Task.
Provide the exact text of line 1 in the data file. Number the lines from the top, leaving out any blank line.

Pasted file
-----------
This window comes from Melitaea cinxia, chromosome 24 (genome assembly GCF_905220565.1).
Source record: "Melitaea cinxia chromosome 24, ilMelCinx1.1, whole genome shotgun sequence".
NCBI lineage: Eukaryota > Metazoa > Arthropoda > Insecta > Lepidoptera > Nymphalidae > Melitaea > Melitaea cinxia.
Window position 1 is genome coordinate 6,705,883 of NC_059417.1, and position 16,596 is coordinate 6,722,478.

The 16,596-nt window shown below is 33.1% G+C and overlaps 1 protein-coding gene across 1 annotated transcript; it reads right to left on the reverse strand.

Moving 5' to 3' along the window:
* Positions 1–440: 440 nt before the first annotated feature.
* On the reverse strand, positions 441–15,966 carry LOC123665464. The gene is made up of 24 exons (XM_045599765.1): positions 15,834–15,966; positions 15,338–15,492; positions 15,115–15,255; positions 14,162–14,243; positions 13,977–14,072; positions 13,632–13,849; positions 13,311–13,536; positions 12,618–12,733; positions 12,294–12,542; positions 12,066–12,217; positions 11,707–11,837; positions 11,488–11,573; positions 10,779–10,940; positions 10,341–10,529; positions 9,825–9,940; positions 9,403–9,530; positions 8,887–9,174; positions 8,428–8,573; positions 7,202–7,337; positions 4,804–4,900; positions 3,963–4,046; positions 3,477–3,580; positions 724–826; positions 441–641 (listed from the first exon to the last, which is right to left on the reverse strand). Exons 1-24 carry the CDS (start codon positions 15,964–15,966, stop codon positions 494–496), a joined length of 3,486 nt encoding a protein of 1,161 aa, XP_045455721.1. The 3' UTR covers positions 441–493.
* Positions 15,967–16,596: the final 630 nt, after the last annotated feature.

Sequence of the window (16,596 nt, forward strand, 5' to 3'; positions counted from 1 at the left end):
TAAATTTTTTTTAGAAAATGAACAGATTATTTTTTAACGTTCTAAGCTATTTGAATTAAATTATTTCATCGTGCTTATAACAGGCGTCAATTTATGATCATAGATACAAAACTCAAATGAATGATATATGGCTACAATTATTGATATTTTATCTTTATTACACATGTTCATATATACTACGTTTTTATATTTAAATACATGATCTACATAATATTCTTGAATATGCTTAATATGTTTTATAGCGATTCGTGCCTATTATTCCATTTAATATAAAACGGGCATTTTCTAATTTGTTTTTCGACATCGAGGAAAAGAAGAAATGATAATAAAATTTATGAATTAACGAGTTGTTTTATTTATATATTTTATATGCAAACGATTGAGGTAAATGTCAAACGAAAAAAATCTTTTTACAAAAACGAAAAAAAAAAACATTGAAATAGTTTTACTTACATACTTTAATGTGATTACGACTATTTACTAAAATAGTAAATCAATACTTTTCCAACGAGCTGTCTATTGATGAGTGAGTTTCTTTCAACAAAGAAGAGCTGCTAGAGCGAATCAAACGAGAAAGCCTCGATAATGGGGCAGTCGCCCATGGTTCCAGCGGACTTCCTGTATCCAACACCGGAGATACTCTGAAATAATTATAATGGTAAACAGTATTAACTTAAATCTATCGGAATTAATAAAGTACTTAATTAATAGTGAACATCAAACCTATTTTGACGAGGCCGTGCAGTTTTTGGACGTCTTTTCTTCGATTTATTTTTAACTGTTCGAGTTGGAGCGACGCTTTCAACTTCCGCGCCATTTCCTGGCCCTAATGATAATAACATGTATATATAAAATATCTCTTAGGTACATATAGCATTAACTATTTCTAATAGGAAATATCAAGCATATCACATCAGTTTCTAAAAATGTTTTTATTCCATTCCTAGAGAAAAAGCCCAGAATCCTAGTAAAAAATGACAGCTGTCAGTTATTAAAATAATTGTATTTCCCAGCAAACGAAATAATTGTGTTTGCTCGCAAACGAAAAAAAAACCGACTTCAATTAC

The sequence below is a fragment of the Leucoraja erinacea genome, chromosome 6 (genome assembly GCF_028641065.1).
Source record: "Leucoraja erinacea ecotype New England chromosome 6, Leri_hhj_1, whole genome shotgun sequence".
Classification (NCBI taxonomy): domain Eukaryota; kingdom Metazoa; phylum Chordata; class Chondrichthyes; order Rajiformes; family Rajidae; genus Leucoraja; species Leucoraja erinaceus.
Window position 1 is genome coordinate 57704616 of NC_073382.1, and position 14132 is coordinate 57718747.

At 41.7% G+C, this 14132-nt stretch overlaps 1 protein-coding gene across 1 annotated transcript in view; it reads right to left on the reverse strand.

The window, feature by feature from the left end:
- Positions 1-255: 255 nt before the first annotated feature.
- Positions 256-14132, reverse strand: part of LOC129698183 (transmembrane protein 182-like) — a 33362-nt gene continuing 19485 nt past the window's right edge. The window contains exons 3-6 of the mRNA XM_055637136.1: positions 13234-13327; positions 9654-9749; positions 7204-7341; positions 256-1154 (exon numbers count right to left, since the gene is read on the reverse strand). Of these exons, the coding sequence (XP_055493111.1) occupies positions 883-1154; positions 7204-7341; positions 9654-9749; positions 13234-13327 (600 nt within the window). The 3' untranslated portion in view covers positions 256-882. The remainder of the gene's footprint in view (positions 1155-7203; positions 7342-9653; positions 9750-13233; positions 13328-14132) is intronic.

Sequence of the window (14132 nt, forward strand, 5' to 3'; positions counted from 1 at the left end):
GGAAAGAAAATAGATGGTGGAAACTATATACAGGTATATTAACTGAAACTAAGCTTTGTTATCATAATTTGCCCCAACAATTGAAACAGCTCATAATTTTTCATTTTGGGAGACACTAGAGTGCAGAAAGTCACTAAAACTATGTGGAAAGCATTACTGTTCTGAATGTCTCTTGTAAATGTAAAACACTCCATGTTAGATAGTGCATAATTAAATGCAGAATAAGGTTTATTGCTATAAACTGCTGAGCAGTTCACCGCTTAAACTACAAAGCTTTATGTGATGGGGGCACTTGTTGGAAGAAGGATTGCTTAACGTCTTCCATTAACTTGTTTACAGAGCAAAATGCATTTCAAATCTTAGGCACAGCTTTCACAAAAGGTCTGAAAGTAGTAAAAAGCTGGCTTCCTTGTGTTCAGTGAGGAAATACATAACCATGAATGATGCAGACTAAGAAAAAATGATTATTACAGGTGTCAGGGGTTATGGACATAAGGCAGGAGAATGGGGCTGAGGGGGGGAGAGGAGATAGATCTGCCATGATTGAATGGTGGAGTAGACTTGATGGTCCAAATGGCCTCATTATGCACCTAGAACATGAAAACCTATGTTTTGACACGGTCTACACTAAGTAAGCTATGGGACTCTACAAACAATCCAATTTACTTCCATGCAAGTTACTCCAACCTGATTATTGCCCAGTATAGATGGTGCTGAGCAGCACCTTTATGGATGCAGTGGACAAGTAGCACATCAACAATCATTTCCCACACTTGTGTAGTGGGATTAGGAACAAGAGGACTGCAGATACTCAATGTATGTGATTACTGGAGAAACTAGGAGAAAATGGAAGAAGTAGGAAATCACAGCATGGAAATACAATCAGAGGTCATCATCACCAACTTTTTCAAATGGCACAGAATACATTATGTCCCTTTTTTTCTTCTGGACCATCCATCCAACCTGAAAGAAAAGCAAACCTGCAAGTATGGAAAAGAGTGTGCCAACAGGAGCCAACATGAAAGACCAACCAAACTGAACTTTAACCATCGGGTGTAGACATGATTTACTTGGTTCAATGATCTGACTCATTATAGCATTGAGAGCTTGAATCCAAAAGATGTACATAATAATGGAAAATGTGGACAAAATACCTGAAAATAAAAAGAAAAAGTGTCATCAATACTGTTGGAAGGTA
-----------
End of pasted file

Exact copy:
This window comes from Melitaea cinxia, chromosome 24 (genome assembly GCF_905220565.1).